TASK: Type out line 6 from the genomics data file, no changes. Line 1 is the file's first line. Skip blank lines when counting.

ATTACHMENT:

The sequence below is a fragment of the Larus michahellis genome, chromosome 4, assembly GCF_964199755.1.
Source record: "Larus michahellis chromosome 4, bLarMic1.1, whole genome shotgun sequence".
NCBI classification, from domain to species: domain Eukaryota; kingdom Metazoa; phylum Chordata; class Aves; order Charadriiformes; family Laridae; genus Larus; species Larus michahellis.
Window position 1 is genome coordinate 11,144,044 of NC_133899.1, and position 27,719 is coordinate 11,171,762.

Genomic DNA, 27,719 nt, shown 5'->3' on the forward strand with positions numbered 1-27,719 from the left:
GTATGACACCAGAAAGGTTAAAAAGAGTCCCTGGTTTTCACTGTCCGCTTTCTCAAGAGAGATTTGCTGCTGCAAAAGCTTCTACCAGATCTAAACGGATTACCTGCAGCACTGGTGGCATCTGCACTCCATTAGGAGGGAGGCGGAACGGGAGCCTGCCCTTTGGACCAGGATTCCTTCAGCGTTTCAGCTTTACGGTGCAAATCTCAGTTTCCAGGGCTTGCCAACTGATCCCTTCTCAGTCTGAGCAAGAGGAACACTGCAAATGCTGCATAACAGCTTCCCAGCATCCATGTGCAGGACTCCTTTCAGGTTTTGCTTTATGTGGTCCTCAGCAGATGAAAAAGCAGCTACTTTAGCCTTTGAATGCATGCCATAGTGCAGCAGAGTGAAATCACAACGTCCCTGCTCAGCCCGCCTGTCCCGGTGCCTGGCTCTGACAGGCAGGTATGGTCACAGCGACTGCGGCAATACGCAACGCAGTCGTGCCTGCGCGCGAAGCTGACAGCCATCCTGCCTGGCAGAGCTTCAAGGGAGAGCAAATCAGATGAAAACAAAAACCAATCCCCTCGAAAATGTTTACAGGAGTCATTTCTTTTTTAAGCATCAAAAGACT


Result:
GTATGACACCAGAAAGGTTAAAAAGAGTCCCTGGTTTTCACTGTCCGCTTTCTCAAGAGAGATTTGCTGCTGCAAAAGCTTCTACCAGATCTAAACGGATTACCTGCAGCACTGGTGGCATCTGCACTCCATTAGGAGGGAGGCGGAACGGGAGCCTGCCCTTTGGACCAGGATTCCTTCAGCGTTTCAGCTTTACGGTGCAAATCTCAGTTTCCAGGGCTTGCCAACTGATCCCTTCTCAGTCTGAGCAAGAGGAACACTGCAAATGCTGCATAACAGCTTCCCAGCATCCATGTGCAGGACTCCTTTCAGGTTTTGCTTTATGTGGTCCTCAGCAGATGAAAAAGCAGCTACTTTAGCCTTTGAATGCATGCCATAGTGCAGCAGAGTGAAATCACAACGTCCCTGCTCAGCCCGCCTGTCCCGGTGCCTGGCTCTGACAGGCAGGTATGGTCACAGCGACTGCGGCAATACGCAACGCAGTCGTGCCTGCGCGCGAAGCTGACAGCCATCCTGCCTGGCAGAGCTTCAAGGGAGAGCAAATCAGATGAAAACAAAAACCAATCCCCTCGAAAATGTTTACAGGAGTCATTTCTTTTTTAAGCATCAAAAGACT